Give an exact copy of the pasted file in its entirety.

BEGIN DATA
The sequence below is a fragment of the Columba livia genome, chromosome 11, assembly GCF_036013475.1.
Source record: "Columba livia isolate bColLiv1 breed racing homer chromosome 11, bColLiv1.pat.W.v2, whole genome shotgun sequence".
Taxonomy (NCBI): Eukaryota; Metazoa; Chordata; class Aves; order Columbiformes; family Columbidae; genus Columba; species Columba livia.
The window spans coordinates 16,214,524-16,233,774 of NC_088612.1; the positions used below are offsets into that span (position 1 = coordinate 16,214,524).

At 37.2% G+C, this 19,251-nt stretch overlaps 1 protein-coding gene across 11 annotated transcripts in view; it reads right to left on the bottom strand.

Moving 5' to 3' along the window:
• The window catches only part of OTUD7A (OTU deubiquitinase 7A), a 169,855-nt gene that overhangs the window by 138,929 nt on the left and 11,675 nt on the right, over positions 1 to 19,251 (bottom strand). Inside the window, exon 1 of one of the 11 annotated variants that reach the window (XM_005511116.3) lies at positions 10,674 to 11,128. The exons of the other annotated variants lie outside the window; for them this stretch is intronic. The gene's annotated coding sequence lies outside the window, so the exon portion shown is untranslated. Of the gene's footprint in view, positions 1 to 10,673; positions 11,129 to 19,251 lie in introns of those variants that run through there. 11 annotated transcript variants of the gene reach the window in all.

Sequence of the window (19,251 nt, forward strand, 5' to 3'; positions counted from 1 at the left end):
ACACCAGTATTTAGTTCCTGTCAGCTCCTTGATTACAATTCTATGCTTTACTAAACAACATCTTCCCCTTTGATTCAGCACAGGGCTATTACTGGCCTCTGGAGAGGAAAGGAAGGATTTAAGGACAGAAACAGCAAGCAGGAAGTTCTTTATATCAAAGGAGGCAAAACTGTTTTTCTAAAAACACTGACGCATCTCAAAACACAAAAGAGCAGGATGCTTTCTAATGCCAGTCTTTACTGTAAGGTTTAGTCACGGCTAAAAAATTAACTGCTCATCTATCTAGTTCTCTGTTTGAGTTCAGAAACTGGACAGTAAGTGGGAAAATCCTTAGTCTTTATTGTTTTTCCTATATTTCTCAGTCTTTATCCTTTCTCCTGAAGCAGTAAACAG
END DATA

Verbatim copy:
The sequence below is a fragment of the Columba livia genome, chromosome 11, assembly GCF_036013475.1.
Source record: "Columba livia isolate bColLiv1 breed racing homer chromosome 11, bColLiv1.pat.W.v2, whole genome shotgun sequence".
Taxonomy (NCBI): Eukaryota; Metazoa; Chordata; class Aves; order Columbiformes; family Columbidae; genus Columba; species Columba livia.
The window spans coordinates 16,214,524-16,233,774 of NC_088612.1; the positions used below are offsets into that span (position 1 = coordinate 16,214,524).

At 37.2% G+C, this 19,251-nt stretch overlaps 1 protein-coding gene across 11 annotated transcripts in view; it reads right to left on the bottom strand.

Moving 5' to 3' along the window:
• The window catches only part of OTUD7A (OTU deubiquitinase 7A), a 169,855-nt gene that overhangs the window by 138,929 nt on the left and 11,675 nt on the right, over positions 1 to 19,251 (bottom strand). Inside the window, exon 1 of one of the 11 annotated variants that reach the window (XM_005511116.3) lies at positions 10,674 to 11,128. The exons of the other annotated variants lie outside the window; for them this stretch is intronic. The gene's annotated coding sequence lies outside the window, so the exon portion shown is untranslated. Of the gene's footprint in view, positions 1 to 10,673; positions 11,129 to 19,251 lie in introns of those variants that run through there. 11 annotated transcript variants of the gene reach the window in all.

Sequence of the window (19,251 nt, forward strand, 5' to 3'; positions counted from 1 at the left end):
ACACCAGTATTTAGTTCCTGTCAGCTCCTTGATTACAATTCTATGCTTTACTAAACAACATCTTCCCCTTTGATTCAGCACAGGGCTATTACTGGCCTCTGGAGAGGAAAGGAAGGATTTAAGGACAGAAACAGCAAGCAGGAAGTTCTTTATATCAAAGGAGGCAAAACTGTTTTTCTAAAAACACTGACGCATCTCAAAACACAAAAGAGCAGGATGCTTTCTAATGCCAGTCTTTACTGTAAGGTTTAGTCACGGCTAAAAAATTAACTGCTCATCTATCTAGTTCTCTGTTTGAGTTCAGAAACTGGACAGTAAGTGGGAAAATCCTTAGTCTTTATTGTTTTTCCTATATTTCTCAGTCTTTATCCTTTCTCCTGAAGCAGTAAACAG